Have you explored more of your backyard since COVID19? Have you been to some of these spots in the Nelson Tasman? Spill!
Lunch at Forsters outside on the lawn was the perfect introduction to Upper Moutere.
Neudorf Mushrooms supplies some of New Zealand’s top chefs from their mushroom forest.
Terra Nova Alpacas produces some of the softest wool and is home to many alpacas!
The gardens around Katie Gold Studios, a ceramicist of national renown, are beautiful! She shares her studio with Owen Bartlett, another incredible local artist.
19 Comments on “25 photos that will inspire you to visit the Nelson Tasman”
I don’t have any words after looking at those pictures. It blows ? my mind. It’s looking someone VFX those on the computer, but it’s our mother earth beauty. Yes, it inspires me to visit the Nelson Tasman. And I love the article. Keep posting like this, and I would love to see those posts also.
For sharing those pictures with us.
thank you so much!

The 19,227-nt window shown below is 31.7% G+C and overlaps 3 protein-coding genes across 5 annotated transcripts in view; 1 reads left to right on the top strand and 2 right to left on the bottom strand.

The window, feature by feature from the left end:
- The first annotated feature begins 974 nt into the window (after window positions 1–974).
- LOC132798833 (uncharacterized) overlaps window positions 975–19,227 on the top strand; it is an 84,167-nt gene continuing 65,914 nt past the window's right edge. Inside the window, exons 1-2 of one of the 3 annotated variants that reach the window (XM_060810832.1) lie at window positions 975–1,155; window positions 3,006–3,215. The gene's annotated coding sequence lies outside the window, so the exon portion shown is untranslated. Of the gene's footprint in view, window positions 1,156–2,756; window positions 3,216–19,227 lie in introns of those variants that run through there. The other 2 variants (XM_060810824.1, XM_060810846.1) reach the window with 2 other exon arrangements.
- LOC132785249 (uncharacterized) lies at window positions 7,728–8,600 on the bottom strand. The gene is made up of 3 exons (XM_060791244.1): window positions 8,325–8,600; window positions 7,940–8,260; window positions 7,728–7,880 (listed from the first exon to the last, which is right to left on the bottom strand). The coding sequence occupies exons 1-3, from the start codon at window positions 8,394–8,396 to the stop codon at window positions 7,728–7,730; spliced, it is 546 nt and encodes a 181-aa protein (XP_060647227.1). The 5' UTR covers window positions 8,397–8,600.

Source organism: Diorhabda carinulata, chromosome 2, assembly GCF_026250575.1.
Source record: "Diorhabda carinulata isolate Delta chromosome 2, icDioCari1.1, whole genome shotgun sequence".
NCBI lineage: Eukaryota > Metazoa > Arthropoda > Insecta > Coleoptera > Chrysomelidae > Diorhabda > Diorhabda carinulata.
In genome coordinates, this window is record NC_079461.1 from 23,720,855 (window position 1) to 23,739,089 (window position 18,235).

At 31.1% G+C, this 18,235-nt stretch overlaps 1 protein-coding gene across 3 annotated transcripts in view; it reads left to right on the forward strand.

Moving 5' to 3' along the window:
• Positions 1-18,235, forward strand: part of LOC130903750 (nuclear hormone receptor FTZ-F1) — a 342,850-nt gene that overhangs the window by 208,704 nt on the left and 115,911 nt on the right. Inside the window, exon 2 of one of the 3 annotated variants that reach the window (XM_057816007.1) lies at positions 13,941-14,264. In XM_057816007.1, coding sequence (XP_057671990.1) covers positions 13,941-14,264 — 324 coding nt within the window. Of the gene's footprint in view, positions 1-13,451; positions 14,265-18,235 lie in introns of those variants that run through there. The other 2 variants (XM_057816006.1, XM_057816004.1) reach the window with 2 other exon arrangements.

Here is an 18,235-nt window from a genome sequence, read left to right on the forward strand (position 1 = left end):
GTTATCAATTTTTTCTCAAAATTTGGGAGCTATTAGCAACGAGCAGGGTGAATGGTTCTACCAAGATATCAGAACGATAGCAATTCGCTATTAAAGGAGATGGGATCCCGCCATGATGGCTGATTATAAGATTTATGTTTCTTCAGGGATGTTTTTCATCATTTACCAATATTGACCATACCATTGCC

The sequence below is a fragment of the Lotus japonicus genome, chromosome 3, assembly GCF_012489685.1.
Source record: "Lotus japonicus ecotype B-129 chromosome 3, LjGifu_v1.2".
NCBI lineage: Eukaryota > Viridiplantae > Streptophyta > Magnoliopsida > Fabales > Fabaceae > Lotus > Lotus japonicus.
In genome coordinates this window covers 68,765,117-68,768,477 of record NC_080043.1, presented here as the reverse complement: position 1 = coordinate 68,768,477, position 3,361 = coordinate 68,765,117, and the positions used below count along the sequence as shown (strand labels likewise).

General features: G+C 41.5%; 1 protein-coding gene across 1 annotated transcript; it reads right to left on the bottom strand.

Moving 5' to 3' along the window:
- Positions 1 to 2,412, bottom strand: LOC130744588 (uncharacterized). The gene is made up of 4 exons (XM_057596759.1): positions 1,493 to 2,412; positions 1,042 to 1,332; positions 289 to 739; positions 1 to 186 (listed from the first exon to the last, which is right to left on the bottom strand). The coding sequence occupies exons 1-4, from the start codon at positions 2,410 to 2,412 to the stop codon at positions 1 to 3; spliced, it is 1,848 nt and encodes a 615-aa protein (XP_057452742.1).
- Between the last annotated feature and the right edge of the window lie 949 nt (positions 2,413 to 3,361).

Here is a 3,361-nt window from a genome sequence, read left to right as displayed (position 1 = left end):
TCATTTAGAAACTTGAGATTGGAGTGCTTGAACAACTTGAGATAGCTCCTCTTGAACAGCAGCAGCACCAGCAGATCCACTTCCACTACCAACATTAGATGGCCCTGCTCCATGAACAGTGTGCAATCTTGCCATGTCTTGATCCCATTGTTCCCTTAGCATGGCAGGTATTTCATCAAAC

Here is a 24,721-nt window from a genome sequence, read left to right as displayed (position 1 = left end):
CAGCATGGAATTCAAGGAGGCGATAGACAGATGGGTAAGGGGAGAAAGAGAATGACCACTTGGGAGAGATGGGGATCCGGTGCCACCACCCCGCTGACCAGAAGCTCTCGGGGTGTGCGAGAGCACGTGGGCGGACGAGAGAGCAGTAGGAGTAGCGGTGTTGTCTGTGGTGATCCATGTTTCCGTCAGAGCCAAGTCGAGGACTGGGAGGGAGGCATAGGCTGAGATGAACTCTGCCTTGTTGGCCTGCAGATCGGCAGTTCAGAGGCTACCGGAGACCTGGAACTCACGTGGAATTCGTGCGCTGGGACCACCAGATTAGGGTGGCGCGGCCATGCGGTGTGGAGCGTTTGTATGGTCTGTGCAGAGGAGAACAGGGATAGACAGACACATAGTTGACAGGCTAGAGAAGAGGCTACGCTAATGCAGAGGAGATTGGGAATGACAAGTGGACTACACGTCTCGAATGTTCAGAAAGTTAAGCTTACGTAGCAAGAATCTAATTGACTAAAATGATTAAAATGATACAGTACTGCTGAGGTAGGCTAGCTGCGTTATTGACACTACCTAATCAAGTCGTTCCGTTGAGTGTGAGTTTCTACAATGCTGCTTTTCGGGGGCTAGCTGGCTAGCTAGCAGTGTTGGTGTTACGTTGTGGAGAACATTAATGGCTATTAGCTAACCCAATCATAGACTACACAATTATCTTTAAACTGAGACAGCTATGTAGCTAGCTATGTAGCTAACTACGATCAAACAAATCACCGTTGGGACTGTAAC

YES, we need photos to get inspired to visit Nelson Tasman because I didn’t even know it existed (I know, I know, shame on me).
Traveling to New Zealand is high on my lists for some time now, but this just reminded me AGAIN of its incredible diversity! Isolating in New Zealand looks kind of like isolating in paradise (which I can’t claim for quarantine in Germany haha..)
And it’s so lovely that you’re discovering something from traveling with you boyfriend compared to traveling solo! Sounds like you’re a really good match! 🙂
amazing thank you!
I cycled from Bluff to North Cape about 30 years ago doing various long distance tracks along the way.
Abel Tasman was my favorite with its mixture of dense bush walks with isolated bays to swim in and cool off.
At one point I hadn’t seen a living soul for over 2 days. I was particularly hot and sweaty when I walked into a tiny bay so I just stripped off and ran into the (quite cold) sea. No sooner was I in than a group of elderly female hikers showed up and I had to have a longer swim than expected while they had lunch on the beach.
that’s so amazing!!!